“Chapter 9” optical quantum computing prototype solves graph theory problems

The research team composed of Pan Jianwei, Lu Chaoyang, Liu Naile and others of the University of Science and Technology of China completed the solution of the two types of graph theory problems of “dense subgraph” and “Max-HAF” based on the “Chapter 9” optical quantum computing prototype, and studied the acceleration brought by the “Chapter 9” processing of these two types of graph theory problems to the search algorithm through experiments and theories, and the dependence of this acceleration on the problem scale and experimental noise, and the experimental rate was about 180 million times faster than the world’s fastest supercomputer. This research result is the first experimental research on the application value problem on the optical quantum computing prototype with the superiority of quantum computing. Related papers were recently published in Physical Review Letters in the form of “Editor’s Recommendation”.


“Chapter 9” Schematic diagram of the correspondence principle between quantum computing prototype and graph theory problem. Photo courtesy of China University of Science and Technology

The physical implementation of quantum computers is one of the major challenges at the forefront of current science and technology. The international academic community has formulated a three-step roadmap for the experimental development of quantum computing, the first of which is to achieve “quantum computing superiority”. “Quantum computing superiority” refers to the efficient solution of specific high-complexity mathematical problems that supercomputers cannot solve in a reasonable time by manipulating nearly a hundred physical bits with high precision. The significance of this step is to prove quantum computing acceleration for the first time experimentally and conclusively, and to challenge the “extended Church-Turing thesis”.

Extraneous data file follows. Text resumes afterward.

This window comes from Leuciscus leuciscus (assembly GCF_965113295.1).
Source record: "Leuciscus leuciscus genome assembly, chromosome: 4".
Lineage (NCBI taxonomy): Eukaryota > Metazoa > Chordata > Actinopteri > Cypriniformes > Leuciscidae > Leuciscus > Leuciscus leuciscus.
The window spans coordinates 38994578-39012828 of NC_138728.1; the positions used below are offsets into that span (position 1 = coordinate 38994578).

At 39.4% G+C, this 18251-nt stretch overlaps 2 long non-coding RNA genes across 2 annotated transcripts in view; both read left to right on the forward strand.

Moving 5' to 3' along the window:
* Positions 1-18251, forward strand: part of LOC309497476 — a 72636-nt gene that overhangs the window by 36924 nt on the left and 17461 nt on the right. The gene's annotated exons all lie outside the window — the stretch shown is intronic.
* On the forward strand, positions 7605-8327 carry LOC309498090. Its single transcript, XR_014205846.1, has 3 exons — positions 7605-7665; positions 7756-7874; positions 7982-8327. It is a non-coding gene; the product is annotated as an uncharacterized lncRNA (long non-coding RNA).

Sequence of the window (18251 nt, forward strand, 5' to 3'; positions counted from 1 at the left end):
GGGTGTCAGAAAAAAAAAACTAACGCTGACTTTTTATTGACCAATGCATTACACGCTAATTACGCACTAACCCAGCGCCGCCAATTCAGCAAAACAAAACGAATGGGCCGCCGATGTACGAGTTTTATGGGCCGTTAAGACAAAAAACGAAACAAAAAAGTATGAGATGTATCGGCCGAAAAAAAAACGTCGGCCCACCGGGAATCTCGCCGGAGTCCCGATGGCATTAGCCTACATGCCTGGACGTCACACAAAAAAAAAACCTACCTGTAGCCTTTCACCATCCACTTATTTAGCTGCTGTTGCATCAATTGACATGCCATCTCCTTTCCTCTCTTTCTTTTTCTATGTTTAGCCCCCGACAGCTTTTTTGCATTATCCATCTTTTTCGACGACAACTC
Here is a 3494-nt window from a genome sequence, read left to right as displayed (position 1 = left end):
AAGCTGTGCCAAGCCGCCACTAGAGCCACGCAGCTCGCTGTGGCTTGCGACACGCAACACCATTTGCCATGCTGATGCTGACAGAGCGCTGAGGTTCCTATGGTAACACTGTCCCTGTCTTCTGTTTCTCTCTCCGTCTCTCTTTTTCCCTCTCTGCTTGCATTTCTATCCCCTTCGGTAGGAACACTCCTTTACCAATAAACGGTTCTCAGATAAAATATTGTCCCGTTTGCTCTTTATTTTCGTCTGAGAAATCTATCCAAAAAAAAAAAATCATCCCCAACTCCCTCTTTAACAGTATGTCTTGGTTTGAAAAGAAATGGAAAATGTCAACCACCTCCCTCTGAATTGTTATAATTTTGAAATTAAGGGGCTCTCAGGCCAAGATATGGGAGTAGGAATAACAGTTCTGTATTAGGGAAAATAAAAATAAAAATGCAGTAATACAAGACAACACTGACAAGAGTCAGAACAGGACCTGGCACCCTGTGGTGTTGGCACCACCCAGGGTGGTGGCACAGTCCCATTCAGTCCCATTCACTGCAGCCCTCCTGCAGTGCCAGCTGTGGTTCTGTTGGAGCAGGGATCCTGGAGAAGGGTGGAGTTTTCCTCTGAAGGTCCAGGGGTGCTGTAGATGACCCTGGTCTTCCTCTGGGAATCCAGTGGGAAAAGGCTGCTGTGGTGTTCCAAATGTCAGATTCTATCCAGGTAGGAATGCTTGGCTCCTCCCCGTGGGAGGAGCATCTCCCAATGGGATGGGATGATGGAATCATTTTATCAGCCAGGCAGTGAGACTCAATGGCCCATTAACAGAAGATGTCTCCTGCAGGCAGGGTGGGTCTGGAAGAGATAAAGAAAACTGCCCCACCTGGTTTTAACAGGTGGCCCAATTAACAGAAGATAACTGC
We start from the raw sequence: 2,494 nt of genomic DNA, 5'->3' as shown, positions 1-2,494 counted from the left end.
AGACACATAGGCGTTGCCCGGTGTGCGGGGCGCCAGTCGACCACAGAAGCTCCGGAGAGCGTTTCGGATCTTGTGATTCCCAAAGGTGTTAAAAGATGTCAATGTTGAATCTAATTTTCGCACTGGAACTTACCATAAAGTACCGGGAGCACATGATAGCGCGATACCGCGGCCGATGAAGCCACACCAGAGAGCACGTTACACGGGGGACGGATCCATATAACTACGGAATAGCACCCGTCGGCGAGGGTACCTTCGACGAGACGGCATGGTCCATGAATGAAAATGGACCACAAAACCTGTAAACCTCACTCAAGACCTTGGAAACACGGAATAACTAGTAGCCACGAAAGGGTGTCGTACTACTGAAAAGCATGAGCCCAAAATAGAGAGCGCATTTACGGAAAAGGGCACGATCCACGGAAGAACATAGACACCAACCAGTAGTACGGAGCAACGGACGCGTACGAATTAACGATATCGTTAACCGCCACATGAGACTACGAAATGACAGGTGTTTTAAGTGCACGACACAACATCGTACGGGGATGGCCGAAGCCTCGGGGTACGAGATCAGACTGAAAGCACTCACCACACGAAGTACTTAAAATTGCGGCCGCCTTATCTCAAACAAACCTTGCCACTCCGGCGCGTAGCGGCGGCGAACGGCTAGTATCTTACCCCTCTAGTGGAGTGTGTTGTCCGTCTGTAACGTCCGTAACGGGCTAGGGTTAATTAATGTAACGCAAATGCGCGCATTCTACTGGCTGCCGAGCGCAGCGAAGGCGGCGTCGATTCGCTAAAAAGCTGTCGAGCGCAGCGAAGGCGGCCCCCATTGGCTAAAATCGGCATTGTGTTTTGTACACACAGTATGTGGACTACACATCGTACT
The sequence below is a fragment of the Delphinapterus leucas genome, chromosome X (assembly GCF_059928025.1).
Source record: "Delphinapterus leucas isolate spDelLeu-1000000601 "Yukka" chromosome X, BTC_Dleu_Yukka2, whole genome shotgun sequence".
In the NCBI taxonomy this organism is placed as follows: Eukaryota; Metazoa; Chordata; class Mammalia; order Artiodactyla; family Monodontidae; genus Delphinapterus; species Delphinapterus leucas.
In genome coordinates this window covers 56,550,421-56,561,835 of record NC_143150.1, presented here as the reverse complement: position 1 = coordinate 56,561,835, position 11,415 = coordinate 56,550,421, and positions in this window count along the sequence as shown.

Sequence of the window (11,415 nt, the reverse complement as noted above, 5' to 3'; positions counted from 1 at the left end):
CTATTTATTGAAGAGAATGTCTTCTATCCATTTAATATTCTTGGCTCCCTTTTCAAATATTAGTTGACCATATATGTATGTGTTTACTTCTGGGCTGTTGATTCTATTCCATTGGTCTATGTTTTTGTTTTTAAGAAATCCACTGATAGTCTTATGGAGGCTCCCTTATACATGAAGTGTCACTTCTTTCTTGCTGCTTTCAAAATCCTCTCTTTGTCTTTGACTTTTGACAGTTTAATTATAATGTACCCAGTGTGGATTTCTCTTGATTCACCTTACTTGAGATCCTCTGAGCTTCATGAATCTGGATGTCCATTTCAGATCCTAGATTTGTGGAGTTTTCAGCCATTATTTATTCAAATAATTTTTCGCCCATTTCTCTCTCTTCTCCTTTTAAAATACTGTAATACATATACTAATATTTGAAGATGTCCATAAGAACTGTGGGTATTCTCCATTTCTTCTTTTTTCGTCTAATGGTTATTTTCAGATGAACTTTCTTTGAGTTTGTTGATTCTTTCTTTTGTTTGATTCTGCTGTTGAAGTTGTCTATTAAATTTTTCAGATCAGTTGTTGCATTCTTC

At present, only three teams, Google, China University of Science and Technology and Xanadu Canada, have achieved the goal of “quantum computing superiority”. Only on the basis of realizing the “superiority of quantum computing” can experimental research on quantum computing applications be expected to bring quantum acceleration. Therefore, an important scientific research goal in the next stage of the international academic community is to explore the use of quantum computing prototypes to demonstrate the solution of problems with practical value.

Recently, while continuing to develop higher quality and more scalable optical quantum computing prototypes, Pan Jianwei’s team has carried out research and exploration of applying the Gaussian boson sampling task performed in Chapter 9 to graph theory problems. By mapping each output port of the Gaussian boson sampling device to the vertices of the graph and each detected photon to the vertex of the subgraph, researchers can use the experimental sample acceleration search algorithm to find subgraphs with greater density or Hafnian, thereby helping to solve these two types of graph theory problems. These two types of graph theory problems have important applications in the fields of data mining, bioinformatics, network analysis, and some chemical model studies.

In this work, researchers for the first time used Gaussian boson sampling performed in Chapter 9 to accelerate the solution of graph theory problems by random search algorithms and simulated annealing algorithms. In the experiment, the researchers used more than 200,000 80-photon match counting samples, which is about 180 million times faster than the world’s fastest supercomputer and accurately simulated using the current best classical algorithms. (Source: Wang Min, China Science News)

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